MSP Anas Sarwar launches Scottish Labour leadership bid
Scottish Labour MSP Anas Sarwar has announced his candidacy for the position of party leader.
The Glasgow representative said he was "ready to unite our party and lead us back to power".
A series of other MSPs, including interim leader Alex Rowley have already ruled themselves out of the race.
The party's Scottish executive group will meet on Saturday, 9 September to set out a timetable for the leadership election.
Ms Dugdale quit after two years in the job saying it was time for her to "pass on the baton" to a new leader with "fresh energy, drive and a new mandate".
Mr Sarwar, who was a Glasgow MP from 2010 to 2015 before being elected to Holyrood in 2016, said he could unite the party and take the fight to the SNP and the Conservatives.
He said: "This is an election that nobody wanted or expected, and I would once again like to pay tribute to Kezia Dugdale for her dedicated service.
"Labour is revitalised in Scotland and I am ready to unite our party and lead us back to power.
"The people of Scotland do not need a Labour Party that is fighting itself. They need a united Labour Party in Holyrood that is fighting the SNP and ready to form Scotland's next government.
"And they need a united Labour Party across the UK working together to elect Jeremy Corbyn as prime minister."
Mr Sarwar's campaign is being chaired by fellow MSP Pauline McNeill and newly-elected MP Martin Whitfield.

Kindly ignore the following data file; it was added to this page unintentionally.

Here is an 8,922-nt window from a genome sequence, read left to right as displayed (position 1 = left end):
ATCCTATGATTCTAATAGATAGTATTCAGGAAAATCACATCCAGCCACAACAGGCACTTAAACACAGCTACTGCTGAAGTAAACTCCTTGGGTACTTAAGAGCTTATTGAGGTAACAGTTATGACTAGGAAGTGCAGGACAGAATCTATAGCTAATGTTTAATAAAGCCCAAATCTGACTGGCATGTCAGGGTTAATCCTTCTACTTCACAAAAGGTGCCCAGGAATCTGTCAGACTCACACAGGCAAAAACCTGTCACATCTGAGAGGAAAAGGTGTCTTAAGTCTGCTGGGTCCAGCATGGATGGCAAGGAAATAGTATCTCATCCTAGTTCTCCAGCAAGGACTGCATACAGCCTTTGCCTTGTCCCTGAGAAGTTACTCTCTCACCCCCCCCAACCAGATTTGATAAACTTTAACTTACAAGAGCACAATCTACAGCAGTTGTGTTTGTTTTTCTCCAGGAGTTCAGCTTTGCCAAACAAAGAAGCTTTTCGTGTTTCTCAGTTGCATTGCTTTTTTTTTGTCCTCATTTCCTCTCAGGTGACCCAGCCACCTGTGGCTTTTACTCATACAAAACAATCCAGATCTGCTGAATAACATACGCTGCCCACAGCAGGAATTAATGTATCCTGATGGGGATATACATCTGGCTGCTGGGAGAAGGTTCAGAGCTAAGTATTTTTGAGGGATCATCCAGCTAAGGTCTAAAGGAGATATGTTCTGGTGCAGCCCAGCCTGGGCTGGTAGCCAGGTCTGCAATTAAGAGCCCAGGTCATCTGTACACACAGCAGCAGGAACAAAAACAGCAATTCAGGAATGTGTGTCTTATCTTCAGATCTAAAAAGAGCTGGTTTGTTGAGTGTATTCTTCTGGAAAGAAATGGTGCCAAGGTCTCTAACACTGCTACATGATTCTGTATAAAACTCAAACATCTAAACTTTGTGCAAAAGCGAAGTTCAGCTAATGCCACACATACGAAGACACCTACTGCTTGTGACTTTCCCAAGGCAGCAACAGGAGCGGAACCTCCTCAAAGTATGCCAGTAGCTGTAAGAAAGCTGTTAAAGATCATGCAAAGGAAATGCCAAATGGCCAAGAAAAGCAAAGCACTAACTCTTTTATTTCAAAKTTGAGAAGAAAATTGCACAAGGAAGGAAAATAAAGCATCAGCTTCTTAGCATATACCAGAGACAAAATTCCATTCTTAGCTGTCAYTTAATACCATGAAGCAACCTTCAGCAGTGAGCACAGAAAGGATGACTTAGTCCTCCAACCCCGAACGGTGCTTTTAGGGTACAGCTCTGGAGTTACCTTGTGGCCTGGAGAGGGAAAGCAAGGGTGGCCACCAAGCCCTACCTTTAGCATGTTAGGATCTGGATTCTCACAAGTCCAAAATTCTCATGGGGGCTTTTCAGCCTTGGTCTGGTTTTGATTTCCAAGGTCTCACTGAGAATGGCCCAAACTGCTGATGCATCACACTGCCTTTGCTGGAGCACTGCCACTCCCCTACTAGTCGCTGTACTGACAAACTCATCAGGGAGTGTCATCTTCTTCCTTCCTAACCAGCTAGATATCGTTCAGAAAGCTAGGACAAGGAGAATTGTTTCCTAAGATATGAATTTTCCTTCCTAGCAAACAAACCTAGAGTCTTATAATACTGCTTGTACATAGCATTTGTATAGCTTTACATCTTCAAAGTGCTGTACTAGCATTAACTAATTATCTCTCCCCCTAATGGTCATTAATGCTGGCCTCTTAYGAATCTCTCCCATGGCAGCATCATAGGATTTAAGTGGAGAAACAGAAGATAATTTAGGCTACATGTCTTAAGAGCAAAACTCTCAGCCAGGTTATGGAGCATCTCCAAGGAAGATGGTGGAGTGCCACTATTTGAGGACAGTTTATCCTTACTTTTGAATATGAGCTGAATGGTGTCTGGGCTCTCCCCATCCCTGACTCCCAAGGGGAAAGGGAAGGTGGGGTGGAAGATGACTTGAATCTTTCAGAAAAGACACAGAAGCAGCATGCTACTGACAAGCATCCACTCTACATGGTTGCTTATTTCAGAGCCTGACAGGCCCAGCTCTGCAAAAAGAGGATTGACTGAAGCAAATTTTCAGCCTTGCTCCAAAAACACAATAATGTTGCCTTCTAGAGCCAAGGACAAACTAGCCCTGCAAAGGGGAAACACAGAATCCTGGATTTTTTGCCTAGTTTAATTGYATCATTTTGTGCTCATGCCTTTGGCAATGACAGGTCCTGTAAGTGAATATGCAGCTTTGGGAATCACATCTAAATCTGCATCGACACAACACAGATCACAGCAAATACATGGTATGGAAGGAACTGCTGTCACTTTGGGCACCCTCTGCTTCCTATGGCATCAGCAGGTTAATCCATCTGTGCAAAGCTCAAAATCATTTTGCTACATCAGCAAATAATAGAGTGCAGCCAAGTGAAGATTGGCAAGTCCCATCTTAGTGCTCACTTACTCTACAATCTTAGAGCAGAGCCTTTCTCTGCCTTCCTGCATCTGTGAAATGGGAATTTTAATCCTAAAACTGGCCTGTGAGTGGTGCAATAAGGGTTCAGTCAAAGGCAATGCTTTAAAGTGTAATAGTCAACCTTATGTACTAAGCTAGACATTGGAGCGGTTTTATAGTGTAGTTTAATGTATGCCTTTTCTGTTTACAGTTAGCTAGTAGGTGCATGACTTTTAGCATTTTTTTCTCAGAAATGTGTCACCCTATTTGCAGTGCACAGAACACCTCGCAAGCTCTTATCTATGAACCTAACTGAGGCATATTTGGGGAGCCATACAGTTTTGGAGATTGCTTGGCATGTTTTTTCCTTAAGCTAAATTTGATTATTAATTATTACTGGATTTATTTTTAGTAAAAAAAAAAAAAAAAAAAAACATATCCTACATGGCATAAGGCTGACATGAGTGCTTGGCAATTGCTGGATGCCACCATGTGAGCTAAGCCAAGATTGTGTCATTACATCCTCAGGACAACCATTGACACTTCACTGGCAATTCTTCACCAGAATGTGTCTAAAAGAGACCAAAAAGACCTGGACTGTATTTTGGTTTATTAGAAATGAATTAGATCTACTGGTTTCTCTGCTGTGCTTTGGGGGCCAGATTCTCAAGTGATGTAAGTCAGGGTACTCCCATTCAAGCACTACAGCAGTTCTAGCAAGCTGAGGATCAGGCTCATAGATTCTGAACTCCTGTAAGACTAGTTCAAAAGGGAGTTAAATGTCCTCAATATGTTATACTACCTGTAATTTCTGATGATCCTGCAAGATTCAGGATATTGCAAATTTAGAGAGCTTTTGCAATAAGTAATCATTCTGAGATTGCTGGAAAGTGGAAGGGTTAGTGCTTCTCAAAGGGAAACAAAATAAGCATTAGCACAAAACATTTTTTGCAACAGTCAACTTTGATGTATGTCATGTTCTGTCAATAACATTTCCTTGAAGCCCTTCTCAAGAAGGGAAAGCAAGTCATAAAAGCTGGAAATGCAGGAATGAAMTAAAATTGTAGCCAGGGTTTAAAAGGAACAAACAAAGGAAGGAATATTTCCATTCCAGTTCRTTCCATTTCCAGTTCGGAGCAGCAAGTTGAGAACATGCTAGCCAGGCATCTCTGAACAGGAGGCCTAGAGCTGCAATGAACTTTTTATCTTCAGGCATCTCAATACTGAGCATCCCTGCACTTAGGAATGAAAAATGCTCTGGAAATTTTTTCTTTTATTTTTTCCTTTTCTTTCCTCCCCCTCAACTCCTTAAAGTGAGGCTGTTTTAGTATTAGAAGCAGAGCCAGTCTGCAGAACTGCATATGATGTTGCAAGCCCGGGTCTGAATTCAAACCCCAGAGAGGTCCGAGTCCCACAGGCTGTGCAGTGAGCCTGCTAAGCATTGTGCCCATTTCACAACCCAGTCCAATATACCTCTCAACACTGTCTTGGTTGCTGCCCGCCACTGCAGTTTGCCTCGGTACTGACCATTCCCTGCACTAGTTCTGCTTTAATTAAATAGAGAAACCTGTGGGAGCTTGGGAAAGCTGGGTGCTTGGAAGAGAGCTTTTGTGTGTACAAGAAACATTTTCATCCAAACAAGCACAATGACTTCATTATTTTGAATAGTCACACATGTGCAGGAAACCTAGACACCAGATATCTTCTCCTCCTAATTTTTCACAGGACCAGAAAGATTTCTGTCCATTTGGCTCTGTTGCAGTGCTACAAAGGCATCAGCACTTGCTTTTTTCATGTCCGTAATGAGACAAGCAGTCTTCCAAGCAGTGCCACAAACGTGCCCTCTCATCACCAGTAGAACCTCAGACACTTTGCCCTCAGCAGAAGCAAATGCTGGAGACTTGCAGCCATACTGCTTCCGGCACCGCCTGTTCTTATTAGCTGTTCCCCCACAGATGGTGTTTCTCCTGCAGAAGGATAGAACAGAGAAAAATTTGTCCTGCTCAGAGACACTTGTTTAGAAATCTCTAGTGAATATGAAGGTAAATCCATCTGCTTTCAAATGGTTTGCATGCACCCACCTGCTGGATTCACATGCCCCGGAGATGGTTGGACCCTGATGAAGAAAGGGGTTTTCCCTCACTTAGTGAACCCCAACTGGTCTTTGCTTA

Mr Leonard, who was first elected to Holyrood in May 2016, is seen as primarily being backed by elements of the Scottish party supportive of UK leader Jeremy Corbyn.
The former union organiser told the BBC's Good Morning Scotland programme that Labour had failed to capitalise upon a potential "Corbyn bounce" north of the border in June's election.
He said: "There was an opportunity I think which in all honesty the Scottish Labour Party missed. There was a Corbyn bounce, I don't think it was picked up soon enough and acted on quickly enough in Scotland.
"I think if the Labour party in Scotland had properly understood what was going on, and acted on it, then there was an opportunity for even greater success than we scored.
"We should have used the opportunity of Jeremy Corbyn's growing popularity in that election to knock on more doors, to get across the Labour message and I think to get away a bit from the entrenchment in constitutional politics we find ourselves in."
Mr Leonard said he "campaigned hard" for a No vote in the 2014 independence referendum, but said the party could attract Yes voters by putting forward a "vision of hope" and "progressive change".